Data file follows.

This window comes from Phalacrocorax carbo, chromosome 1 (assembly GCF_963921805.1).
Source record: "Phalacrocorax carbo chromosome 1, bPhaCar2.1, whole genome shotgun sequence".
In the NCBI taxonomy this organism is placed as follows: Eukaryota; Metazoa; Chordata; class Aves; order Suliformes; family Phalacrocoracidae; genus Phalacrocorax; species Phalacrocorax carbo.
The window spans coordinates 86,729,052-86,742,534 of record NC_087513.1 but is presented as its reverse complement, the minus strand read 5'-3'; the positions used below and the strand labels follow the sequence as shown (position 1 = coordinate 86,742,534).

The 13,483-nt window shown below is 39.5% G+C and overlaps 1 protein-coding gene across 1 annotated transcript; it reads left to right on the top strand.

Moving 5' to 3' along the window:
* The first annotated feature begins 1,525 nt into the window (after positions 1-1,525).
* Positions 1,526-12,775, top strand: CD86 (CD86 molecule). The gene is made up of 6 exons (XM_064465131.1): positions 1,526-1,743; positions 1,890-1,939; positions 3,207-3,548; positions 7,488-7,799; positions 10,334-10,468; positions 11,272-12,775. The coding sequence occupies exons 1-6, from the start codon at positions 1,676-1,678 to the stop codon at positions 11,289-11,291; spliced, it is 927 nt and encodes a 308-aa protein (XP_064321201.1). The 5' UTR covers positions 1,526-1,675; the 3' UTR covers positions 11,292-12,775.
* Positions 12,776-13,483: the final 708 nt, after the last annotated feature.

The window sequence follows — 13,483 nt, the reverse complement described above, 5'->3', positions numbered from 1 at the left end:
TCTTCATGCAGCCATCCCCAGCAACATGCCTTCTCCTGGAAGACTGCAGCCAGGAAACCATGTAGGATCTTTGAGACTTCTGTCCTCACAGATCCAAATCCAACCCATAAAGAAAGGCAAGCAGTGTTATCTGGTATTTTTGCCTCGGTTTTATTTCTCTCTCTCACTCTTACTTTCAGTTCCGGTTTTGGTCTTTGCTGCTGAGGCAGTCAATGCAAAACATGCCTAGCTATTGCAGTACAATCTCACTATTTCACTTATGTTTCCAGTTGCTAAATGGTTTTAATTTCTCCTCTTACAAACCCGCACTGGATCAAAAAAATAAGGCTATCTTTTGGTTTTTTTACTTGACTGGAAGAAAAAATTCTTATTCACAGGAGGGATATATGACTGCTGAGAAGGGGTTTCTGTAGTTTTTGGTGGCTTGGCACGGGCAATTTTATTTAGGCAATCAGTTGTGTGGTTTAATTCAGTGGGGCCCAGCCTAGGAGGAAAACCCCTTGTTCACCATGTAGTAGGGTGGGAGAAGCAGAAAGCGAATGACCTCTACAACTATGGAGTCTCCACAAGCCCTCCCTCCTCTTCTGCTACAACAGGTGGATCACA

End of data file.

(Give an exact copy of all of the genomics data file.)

This window comes from Phalacrocorax carbo, chromosome 1 (assembly GCF_963921805.1).
Source record: "Phalacrocorax carbo chromosome 1, bPhaCar2.1, whole genome shotgun sequence".
In the NCBI taxonomy this organism is placed as follows: Eukaryota; Metazoa; Chordata; class Aves; order Suliformes; family Phalacrocoracidae; genus Phalacrocorax; species Phalacrocorax carbo.
The window spans coordinates 86,729,052-86,742,534 of record NC_087513.1 but is presented as its reverse complement, the minus strand read 5'-3'; the positions used below and the strand labels follow the sequence as shown (position 1 = coordinate 86,742,534).

The 13,483-nt window shown below is 39.5% G+C and overlaps 1 protein-coding gene across 1 annotated transcript; it reads left to right on the top strand.

Moving 5' to 3' along the window:
* The first annotated feature begins 1,525 nt into the window (after positions 1-1,525).
* Positions 1,526-12,775, top strand: CD86 (CD86 molecule). The gene is made up of 6 exons (XM_064465131.1): positions 1,526-1,743; positions 1,890-1,939; positions 3,207-3,548; positions 7,488-7,799; positions 10,334-10,468; positions 11,272-12,775. The coding sequence occupies exons 1-6, from the start codon at positions 1,676-1,678 to the stop codon at positions 11,289-11,291; spliced, it is 927 nt and encodes a 308-aa protein (XP_064321201.1). The 5' UTR covers positions 1,526-1,675; the 3' UTR covers positions 11,292-12,775.
* Positions 12,776-13,483: the final 708 nt, after the last annotated feature.

The window sequence follows — 13,483 nt, the reverse complement described above, 5'->3', positions numbered from 1 at the left end:
TCTTCATGCAGCCATCCCCAGCAACATGCCTTCTCCTGGAAGACTGCAGCCAGGAAACCATGTAGGATCTTTGAGACTTCTGTCCTCACAGATCCAAATCCAACCCATAAAGAAAGGCAAGCAGTGTTATCTGGTATTTTTGCCTCGGTTTTATTTCTCTCTCTCACTCTTACTTTCAGTTCCGGTTTTGGTCTTTGCTGCTGAGGCAGTCAATGCAAAACATGCCTAGCTATTGCAGTACAATCTCACTATTTCACTTATGTTTCCAGTTGCTAAATGGTTTTAATTTCTCCTCTTACAAACCCGCACTGGATCAAAAAAATAAGGCTATCTTTTGGTTTTTTTACTTGACTGGAAGAAAAAATTCTTATTCACAGGAGGGATATATGACTGCTGAGAAGGGGTTTCTGTAGTTTTTGGTGGCTTGGCACGGGCAATTTTATTTAGGCAATCAGTTGTGTGGTTTAATTCAGTGGGGCCCAGCCTAGGAGGAAAACCCCTTGTTCACCATGTAGTAGGGTGGGAGAAGCAGAAAGCGAATGACCTCTACAACTATGGAGTCTCCACAAGCCCTCCCTCCTCTTCTGCTACAACAGGTGGATCACA